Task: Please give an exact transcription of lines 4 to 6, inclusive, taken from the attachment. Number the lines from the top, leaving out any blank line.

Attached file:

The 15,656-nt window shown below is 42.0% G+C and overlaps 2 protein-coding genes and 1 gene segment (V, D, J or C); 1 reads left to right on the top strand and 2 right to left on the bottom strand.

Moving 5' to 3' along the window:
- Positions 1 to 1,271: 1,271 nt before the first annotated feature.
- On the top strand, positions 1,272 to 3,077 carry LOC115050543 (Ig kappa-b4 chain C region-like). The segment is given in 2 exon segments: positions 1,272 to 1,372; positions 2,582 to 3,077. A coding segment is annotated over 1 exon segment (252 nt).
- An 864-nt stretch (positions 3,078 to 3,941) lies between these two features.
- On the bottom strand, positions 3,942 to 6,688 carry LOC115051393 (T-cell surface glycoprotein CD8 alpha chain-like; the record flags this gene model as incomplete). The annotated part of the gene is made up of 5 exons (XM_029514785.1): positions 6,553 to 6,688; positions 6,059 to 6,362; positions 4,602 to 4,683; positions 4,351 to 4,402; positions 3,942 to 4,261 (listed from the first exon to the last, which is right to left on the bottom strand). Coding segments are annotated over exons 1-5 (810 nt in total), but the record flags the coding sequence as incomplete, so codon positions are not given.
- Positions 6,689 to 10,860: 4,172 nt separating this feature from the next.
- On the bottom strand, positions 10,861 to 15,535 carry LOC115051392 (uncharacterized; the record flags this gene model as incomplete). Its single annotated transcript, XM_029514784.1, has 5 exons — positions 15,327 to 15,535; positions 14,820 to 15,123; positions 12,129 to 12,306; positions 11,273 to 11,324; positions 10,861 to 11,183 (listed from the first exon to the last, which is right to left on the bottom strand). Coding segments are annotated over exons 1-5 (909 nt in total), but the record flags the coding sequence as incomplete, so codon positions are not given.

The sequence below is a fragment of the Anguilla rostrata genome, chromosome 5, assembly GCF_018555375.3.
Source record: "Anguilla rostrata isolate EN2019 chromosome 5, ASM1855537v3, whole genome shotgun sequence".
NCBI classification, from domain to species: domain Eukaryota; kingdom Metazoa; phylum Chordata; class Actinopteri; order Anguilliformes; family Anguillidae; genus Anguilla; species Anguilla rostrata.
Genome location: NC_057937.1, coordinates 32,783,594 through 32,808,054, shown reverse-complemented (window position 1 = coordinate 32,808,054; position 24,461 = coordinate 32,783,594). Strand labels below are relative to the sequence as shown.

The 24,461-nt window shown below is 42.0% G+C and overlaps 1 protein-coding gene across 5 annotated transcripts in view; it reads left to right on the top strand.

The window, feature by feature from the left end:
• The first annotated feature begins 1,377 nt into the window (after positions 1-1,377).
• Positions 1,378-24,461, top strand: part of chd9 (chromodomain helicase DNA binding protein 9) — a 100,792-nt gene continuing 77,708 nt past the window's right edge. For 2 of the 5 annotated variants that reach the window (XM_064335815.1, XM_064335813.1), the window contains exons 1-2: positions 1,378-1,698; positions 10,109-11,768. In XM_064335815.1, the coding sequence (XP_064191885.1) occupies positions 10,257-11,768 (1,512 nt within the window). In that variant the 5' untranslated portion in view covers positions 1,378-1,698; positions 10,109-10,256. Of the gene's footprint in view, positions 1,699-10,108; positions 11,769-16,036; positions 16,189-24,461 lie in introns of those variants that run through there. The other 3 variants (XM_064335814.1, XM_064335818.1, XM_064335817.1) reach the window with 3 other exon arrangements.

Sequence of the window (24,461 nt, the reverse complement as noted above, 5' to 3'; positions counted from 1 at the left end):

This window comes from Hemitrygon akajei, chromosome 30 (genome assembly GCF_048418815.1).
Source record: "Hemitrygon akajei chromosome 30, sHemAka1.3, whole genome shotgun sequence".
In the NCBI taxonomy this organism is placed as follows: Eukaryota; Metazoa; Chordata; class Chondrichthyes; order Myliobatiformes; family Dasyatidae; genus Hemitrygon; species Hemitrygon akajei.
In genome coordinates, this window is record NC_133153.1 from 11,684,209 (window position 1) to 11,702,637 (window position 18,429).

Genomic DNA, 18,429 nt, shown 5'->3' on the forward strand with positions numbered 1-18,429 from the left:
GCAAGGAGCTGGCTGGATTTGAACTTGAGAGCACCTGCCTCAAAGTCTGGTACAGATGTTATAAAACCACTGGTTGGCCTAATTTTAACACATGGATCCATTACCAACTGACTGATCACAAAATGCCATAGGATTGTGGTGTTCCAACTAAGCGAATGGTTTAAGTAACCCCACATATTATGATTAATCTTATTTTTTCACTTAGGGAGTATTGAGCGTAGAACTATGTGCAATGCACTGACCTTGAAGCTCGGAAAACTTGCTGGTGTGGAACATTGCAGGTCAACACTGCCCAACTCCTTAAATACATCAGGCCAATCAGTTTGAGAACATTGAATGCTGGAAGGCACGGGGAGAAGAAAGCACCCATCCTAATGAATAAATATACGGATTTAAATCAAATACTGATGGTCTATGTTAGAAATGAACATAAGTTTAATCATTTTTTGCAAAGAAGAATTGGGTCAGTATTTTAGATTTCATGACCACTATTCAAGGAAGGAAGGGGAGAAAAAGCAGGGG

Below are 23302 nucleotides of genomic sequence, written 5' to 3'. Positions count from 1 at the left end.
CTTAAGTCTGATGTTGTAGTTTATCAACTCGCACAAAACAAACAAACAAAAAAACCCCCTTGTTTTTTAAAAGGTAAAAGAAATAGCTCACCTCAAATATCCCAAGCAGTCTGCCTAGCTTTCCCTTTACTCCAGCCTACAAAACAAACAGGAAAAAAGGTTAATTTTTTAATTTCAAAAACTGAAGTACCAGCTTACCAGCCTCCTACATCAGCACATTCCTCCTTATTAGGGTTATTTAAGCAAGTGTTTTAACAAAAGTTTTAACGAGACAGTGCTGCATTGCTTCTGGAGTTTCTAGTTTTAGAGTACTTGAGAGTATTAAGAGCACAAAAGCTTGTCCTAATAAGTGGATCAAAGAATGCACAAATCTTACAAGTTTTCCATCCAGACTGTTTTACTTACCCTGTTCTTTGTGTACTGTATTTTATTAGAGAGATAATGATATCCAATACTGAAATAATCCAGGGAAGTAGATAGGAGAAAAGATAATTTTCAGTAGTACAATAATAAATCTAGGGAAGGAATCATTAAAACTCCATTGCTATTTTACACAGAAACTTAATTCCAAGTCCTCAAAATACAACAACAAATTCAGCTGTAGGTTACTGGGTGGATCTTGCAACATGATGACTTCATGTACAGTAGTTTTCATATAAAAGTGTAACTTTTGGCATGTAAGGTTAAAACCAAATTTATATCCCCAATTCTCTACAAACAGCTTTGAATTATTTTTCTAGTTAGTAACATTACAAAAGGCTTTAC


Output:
- On the top strand, positions 1,272 to 3,077 carry LOC115050543 (Ig kappa-b4 chain C region-like). The segment is given in 2 exon segments: positions 1,272 to 1,372; positions 2,582 to 3,077. A coding segment is annotated over 1 exon segment (252 nt).
- An 864-nt stretch (positions 3,078 to 3,941) lies between these two features.
- On the bottom strand, positions 3,942 to 6,688 carry LOC115051393 (T-cell surface glycoprotein CD8 alpha chain-like; the record flags this gene model as incomplete). The annotated part of the gene is made up of 5 exons (XM_029514785.1): positions 6,553 to 6,688; positions 6,059 to 6,362; positions 4,602 to 4,683; positions 4,351 to 4,402; positions 3,942 to 4,261 (listed from the first exon to the last, which is right to left on the bottom strand). Coding segments are annotated over exons 1-5 (810 nt in total), but the record flags the coding sequence as incomplete, so codon positions are not given.